Sunday, October 23, 2016

In 1994, after being out of power for 40 years, Republicans got control of the House of Representatives by pledging Republican Revolution, return of 'citizen lawmakers,' etc. Once in power, they backed out of their pledges. By Jan. 2003, to the country's great misfortune, they couldn't have cared less: 'You're going to see extreme arrogance on display...the same thing that brought down the Democrats,' said an observer-USA Today, 1/19/2003

In 1994, the GOP won control of the House of Representatives for the first time 40 years. By Jan. 2003, their arrogance was so great it was clear they were headed for a fall:

Jan. 19, 2003, "Republican Revolution fades," USA Today, Andrea Stone
"Eight years after wresting control of the House of Representatives, the party that waged the "Republican Revolution" has become somewhat less revolutionary. 

House Republicans have grown less enamored with term limits. They have reversed some ethics reforms and rules aimed at budget discipline. Their leaders have tightened their grip on power.

As they begin their fifth two-year congressional session in control of the House, some of the practices Republicans attacked in 1994 after 40 years of Democratic rule don't seem so bad after all.

"Republicans have gone native," says Ross Baker, a Rutgers University political scientist. "They've got a raging case of Potomac Fever. Having won the battle, they don't want to relinquish power."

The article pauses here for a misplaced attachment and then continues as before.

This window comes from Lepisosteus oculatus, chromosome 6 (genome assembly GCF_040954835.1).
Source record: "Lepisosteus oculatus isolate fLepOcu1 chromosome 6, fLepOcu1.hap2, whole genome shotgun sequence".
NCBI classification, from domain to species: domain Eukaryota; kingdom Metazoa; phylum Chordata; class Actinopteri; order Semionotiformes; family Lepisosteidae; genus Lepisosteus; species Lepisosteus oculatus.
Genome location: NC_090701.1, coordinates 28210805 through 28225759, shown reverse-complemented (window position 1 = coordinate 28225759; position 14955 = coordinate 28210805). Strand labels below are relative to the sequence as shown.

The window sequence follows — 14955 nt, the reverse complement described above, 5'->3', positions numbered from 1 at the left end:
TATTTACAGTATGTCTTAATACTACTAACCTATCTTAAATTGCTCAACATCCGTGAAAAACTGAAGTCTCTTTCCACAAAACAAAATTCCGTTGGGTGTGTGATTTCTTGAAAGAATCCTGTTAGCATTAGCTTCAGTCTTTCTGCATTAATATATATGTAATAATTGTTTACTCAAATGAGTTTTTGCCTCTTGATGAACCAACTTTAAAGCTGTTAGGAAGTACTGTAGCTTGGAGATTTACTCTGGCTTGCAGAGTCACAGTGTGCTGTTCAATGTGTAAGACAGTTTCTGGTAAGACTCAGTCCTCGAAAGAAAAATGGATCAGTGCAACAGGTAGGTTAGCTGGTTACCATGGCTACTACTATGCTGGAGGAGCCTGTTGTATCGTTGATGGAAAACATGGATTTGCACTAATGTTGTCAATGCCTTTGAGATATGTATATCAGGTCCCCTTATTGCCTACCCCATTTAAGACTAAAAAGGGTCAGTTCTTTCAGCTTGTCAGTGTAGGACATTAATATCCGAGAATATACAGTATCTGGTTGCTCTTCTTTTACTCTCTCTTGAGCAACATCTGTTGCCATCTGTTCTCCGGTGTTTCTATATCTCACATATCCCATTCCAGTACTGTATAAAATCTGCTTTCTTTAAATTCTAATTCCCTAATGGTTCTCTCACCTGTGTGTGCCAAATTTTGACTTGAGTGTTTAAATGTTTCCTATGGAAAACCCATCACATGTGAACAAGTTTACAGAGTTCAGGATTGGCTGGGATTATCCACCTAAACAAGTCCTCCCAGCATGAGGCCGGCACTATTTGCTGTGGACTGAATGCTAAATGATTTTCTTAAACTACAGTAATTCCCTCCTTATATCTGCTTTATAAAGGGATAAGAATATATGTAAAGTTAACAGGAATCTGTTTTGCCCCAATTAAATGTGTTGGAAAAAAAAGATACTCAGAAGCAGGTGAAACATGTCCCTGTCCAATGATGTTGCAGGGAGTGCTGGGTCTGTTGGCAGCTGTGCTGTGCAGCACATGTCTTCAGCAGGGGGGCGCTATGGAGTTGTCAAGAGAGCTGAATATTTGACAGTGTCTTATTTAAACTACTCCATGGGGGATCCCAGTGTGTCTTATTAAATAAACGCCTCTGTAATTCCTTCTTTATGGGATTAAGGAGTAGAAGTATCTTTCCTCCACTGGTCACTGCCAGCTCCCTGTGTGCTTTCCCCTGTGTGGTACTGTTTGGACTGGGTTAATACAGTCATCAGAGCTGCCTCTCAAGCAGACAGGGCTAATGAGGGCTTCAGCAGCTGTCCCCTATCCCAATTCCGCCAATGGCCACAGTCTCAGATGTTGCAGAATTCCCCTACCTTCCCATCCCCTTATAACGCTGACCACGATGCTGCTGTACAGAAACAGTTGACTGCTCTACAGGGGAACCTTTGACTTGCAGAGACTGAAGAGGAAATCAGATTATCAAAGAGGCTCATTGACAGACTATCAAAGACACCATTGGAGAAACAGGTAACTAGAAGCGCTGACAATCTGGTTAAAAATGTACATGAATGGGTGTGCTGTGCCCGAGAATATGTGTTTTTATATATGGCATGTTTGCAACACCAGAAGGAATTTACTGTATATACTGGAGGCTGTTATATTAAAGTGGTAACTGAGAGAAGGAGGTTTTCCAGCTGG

The clearest example of that came in the opening moments of the 108th Congress earlier this month. House Republicans forced through nearly 30 rules changes, many of which eased tight restrictions they imposed on themselves in 1994. Among the casualties was the eight-year limit imposed on the House speaker when Newt Gingrich, the revolution's leader, held the job. Now, House Speaker Dennis Hastert of Illinois can serve indefinitely. 

Longtime Congress-watchers aren't surprised that Republicans are doing things they once condemned. "They are coming around to the realization that that's what majorities do," says Norman Ornstein, a congressional expert at the American Enterprise Institute. "They were naïve."

Many of the original revolutionaries who authored the GOP's "Contract with America" platform in 1994, including Gingrich and his top deputy, Dick Armey, have left office. Gingrich could not be reached for comment. Those who remain feel empowered by last November's election, when Republicans won a Senate majority and widened their House edge. 

"It's hard to continue to revolt when you're in charge," says Rep. Deborah Pryce of Ohio, head of the House Republican Conference. 

Signs the revolution is over:

At least 10 current House Republicans have reneged on term-limit pledges. Among them: George Nethercutt of Washington state, who unseated Speaker Tom Foley, D-Wash., with a vow to limit himself to three terms. Nethercutt is now in his fifth term.